Of Love and Lawlessness

I’m a Godfather addict. I love all three volumes of that brilliant cinematic series.

I was a mafia-mad kid from a young, young age, and I loved the romance of storied criminals from the early 20th century. I was so obsessed I even dressed up as John Dillinger and later Al Capone for Halloween in my teen years. (I broke the years up by being Charlie Chaplin one year.)

I was “unique” then. Few of the kids at school knew who Dillinger or Chaplin were, so standing up to announce to the class who my costume represented turned into a five-minute affair each year with a Wiki-style truncated historical account of each character. I wasn’t just into the flash, I knew the substance of those baddies.

I obsessed then over the golden age of La Cosa Nostra in New York and Chicago. Still do! Hell, we even have the mob here in Vancouver. A friend told me a few years ago of entering “the wrong door” in a café on Commercial Drive’s Little Italy, and instead of going into a washroom, emerged into an illegal backroom gambling operation. Guns sat on the table next to chips and cards, and surly Italian men in suits glared angrily at her mistaken entrance. She flustered her way out of the room and never again walked through an unmarked door on the Drive. Oh, the writer in me would’ve been in her glory!

My mobbed-up love affair continues, and watching The Godfather I, II or III sends me reeling towards that girl of my youth, the one who didn’t grasp the immensity of murder and the magnitude of their corruption. There’s something oddly honourable in the love of tradition and hierarchy held by the old-school Mafioso that today’s Tony Soprano weeps for the loss of.

The Godfather series is highly romantic, bloody heads of horses under bedcovers aside and all. Don Michael Corleone is a tragic figure torn between his love of aesthete, art, and intellect, and his pained duty to his family and his heritage. He chooses wrongly, deciding to err on the side of familial/historical love and loyalty, and ironically loses all he values as the price for his choice.

I’m minutes from the conclusion of the under-appreciated Oscar-winning third installment of the series, in which Michael and Kay revi sit the demise of their relationship. I know the ending is overwrought and somewhat cheapened with a quickie fast-forward of 30 years, but in that moment of reckoning the past with the present, there’s a lot of earnest pain* over love lost and prices paid. Michael the Former is juxtaposed against Michael the Present, a man riddled with remorse for the life he chose and the cost thereof, but given the chance to do it all again, you know without question he’d make the same decisions… Yet his love for her continues through it all. Decades later he’s still felled by the same passions he felt long before, and the pain of permanence in love is told all too easily by that look in his eyes. A man undone by love and honour is who Michael Corleone is.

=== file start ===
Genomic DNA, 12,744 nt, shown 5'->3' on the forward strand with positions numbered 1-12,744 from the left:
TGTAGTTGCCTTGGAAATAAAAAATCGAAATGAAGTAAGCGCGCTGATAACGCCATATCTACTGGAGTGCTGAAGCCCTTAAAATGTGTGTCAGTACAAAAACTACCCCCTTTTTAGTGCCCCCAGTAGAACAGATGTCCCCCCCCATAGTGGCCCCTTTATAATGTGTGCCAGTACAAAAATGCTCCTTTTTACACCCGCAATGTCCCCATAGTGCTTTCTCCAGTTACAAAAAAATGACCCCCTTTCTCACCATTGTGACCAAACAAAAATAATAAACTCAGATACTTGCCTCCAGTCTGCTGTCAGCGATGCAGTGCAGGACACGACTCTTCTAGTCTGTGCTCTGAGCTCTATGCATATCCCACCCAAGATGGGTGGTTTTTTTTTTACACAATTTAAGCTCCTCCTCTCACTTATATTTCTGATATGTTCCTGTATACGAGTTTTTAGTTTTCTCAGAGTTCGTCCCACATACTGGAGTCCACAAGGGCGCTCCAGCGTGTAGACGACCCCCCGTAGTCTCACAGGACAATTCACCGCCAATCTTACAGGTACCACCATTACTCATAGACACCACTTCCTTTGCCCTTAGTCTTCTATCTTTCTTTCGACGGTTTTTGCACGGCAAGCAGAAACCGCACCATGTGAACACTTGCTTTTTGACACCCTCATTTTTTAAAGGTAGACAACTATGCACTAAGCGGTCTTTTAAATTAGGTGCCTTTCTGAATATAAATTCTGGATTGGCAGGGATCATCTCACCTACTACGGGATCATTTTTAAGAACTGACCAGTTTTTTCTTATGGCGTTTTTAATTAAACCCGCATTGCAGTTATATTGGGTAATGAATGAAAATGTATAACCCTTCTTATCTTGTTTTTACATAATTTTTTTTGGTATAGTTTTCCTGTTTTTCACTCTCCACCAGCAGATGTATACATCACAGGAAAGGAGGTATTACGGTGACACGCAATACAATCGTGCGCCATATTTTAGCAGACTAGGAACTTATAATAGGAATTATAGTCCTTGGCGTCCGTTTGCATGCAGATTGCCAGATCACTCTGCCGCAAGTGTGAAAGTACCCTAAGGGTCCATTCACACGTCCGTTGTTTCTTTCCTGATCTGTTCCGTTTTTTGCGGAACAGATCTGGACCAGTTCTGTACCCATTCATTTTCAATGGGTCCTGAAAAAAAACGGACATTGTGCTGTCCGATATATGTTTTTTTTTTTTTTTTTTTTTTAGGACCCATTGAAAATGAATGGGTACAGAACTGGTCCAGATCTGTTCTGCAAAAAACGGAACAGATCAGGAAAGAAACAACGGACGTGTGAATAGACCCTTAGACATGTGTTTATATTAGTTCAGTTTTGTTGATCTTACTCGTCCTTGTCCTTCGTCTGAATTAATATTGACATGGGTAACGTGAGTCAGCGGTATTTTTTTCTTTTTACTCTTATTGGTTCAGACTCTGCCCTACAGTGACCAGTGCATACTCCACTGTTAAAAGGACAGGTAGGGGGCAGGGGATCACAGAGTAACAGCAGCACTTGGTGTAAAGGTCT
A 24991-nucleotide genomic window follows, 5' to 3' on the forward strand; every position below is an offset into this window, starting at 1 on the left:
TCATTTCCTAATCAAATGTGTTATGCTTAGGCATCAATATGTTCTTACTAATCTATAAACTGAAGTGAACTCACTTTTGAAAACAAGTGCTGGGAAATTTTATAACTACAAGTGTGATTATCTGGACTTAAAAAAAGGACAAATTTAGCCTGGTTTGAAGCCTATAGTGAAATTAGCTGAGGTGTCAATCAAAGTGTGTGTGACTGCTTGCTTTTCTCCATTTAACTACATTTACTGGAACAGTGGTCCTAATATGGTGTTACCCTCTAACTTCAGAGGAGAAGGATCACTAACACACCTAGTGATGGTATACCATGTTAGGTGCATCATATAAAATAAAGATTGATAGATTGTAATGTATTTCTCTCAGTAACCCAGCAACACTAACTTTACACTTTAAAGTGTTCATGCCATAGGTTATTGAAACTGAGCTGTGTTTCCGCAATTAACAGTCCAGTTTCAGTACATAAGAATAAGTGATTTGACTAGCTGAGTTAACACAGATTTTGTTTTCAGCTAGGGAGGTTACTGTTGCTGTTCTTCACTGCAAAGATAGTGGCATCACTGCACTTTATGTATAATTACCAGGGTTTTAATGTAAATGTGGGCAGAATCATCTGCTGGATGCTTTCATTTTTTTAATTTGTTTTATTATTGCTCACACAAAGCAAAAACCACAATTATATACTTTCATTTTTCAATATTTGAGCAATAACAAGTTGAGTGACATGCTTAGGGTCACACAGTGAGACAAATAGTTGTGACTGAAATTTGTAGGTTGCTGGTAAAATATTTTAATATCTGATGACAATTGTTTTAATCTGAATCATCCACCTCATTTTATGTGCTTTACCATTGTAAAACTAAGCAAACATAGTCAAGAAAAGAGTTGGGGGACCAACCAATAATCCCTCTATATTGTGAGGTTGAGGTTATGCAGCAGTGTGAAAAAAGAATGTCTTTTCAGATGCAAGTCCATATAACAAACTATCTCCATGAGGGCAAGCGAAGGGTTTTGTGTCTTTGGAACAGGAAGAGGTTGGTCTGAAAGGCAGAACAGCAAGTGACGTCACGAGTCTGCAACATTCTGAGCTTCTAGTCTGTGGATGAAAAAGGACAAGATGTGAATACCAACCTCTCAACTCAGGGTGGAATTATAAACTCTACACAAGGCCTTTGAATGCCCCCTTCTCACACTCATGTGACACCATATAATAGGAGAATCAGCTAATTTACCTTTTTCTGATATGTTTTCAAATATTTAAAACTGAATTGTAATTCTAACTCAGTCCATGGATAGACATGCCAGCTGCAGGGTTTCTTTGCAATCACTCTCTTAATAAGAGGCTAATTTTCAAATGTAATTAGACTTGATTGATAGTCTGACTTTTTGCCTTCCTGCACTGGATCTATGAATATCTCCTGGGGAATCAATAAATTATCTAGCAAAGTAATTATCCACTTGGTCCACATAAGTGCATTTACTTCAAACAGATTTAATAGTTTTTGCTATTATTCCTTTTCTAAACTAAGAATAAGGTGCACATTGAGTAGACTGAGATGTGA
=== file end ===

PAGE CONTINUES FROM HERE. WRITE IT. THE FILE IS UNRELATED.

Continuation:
But it left me pondering just how long our loves can linger. Through all the turmoil of our lives, memories of loves can last the longest of any we might have. God knows how plentiful are the ones that haunt me still.

I’ve chosen poorly in love. I’ve often chosen the wrong man for the wrong reason. I’m smart, and seek men who are smarter than I, but in so doing I get caught in this web of men who are unable to detach from logic long enough to let the heart rule the mind, and in so doing, are far too easily equipped to hurt.

I can’t help it, though. It’s who I am. I’m readily felled by intellectual bad boys. Always have been, probably always will be. I’m too given to logic to be able to be acquiesced by artsy boys, as much as I love arts. I despise the wishy-washy fluttery ways of artists, and given the choice between them and the more stoic smart guys, I know I’ll always choose the latter, and I presume they’ll continue to be undone by my ability to straddle both worlds without much effort at all, ‘cause lord knows the hurts go both ways.

But love knows no reason, try as it might. All of us are forced to choose between the worlds we wished we were in and the worlds that hold us captive. Just ask Michael Corleone. In love, despite all urges to go to the otherwise, we far too often go to the mattresses.


*It certainly helped in the acting that Pacino and Keaton had a true life on-again off-again relationship that spanned decades and ended badly, if one’s to believe all they read.